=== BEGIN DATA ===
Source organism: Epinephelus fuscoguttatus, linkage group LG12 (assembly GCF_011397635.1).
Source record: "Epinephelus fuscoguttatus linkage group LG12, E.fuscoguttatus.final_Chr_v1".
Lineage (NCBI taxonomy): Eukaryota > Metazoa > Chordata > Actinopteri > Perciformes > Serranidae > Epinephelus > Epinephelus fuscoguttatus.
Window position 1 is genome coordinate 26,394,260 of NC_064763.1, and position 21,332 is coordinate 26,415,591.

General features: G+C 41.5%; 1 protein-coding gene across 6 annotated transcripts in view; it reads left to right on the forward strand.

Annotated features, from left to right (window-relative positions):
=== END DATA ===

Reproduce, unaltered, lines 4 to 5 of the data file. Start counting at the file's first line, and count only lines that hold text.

Window position 1 is genome coordinate 26,394,260 of NC_064763.1, and position 21,332 is coordinate 26,415,591.

General features: G+C 41.5%; 1 protein-coding gene across 6 annotated transcripts in view; it reads left to right on the forward strand.